Pick a number.

Pick one between 0 and 57 million.

That’s the task the Guilford County Commissioners will face at a critical Thursday, Feb. 7 afternoon work session in which the commissioners will begin to decide how many millions of dollars – between $0 and $57 million – that they will add to the county’s debt to help fund some major projects.

Guilford County Commissioner Jeff Phillips said that, while the board needs to make a decision fairly quickly, it could leave the work session this week without arriving at a hard and fast number.

“We’re not likely to come to a conclusion,” Phillips said of this week’s talks.

The county commissioners are expected to tap into a line of funding known as “two-thirds bonds” to help fund up to four projects: a new animal shelter, a new Emergency Services vehicle maintenance center, a new mental health center and a new administrative headquarters for the Guilford County Sheriff’s Department.

Two-thirds bonds are attractive to some county officials because the money can be borrowed without voter approval.  The name “two-thirds” bonds comes from the fact that, in any given fiscal year, a local government in North Carolina can borrow up to two-thirds of the bond debt it paid off in the previous fiscal year.  For this fiscal year, which ends June 30, that means Guilford County has $57 million and change it can borrow to pay for projects.

It is a use it or lose it type of financing: If county officials want to issue two-thirds bonds – and boy do some of them want to – then they have to do it in the next few months.  Logistically, the window for issuing two-thirds bonds this fiscal year is closing fast and there are still a lot of questions in the air as to the best way to fund the projects.

While two-thirds bonds are easy to do – there’s no public referendum and the move almost always goes unreported by most media outlets – the method of borrowing does have something of a pay-day loan feel to it because the county is paying down debt and then turning right around and borrowing that money again.

The current nine-member Board of Commissioners – led by five Republicans – has been proud of the way it’s been paying down the debt since the Republicans won a majority of the seats on the board in 2012.

That new Republican board has never raised taxes – and it seems staunchly committed to never doing so.  That’s good for taxpayers, however, when the tax base is growing slowly, there’s not much new money coming in each year.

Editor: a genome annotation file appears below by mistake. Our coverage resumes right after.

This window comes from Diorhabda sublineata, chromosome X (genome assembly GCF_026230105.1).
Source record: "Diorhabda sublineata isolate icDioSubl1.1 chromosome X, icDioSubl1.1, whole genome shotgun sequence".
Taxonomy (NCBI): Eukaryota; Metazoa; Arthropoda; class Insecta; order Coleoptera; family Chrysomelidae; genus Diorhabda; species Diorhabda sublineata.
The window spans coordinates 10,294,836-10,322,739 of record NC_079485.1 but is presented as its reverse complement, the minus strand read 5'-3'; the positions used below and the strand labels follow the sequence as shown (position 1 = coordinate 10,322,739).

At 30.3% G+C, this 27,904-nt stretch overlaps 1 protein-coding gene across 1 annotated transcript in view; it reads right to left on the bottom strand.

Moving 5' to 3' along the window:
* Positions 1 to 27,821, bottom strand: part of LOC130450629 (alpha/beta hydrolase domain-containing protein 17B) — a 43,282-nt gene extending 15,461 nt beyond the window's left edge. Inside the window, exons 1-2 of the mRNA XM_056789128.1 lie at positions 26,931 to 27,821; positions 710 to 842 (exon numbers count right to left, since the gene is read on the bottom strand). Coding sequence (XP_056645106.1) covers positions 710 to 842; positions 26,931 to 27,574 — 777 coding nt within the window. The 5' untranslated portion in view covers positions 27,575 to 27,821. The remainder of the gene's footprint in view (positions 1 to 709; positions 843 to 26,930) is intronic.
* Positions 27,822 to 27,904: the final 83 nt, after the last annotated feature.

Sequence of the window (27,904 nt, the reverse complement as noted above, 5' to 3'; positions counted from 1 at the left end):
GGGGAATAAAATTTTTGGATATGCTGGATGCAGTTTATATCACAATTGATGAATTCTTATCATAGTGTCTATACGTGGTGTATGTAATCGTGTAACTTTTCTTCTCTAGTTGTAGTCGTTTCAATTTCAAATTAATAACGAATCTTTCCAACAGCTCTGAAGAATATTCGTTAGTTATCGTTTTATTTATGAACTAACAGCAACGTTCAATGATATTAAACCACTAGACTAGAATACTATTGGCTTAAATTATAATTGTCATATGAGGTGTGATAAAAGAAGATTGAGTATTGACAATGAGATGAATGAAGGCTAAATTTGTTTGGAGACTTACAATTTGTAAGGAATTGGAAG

Chairman of the Guilford County Board of Commissioners Alan Branson said this week that it’s increasingly difficult to fund the multimillion-dollar capital projects at a time when construction costs are skyrocketing and the tax base is growing at an anemic 2 percent annually.

Branson said other counties in the state and across the country with faster growth can bear the cost of a lot of new projects without a need to raise taxes.

Like Branson, Phillips cited increasing construction costs as a real challenge over the past year.  He cited, for instance, how widely staff’s cost estimates missed the mark on a new administrative headquarters for the Sheriff’s Department – a project the board was told early last year would cost $8.5 million.  At that time, the money was going to be used to renovate the old jail and let it serve as the new headquarters.  Then the commissioners found out it would actually cost $17 million –double the initial estimate.  That put the cost at nearly the same cost of constructing a new building and now the board is looking at possibly paying more than $20 million for a new Sheriff’s Department headquarters.

Phillips was asked if he was still prepared to back the project.

“I’m prepared to approve $8.5 million for it,” Phillips said – citing humorously the number that was presented to the board as an estimated cost less than a year ago but a number that’s now a distant pipedream.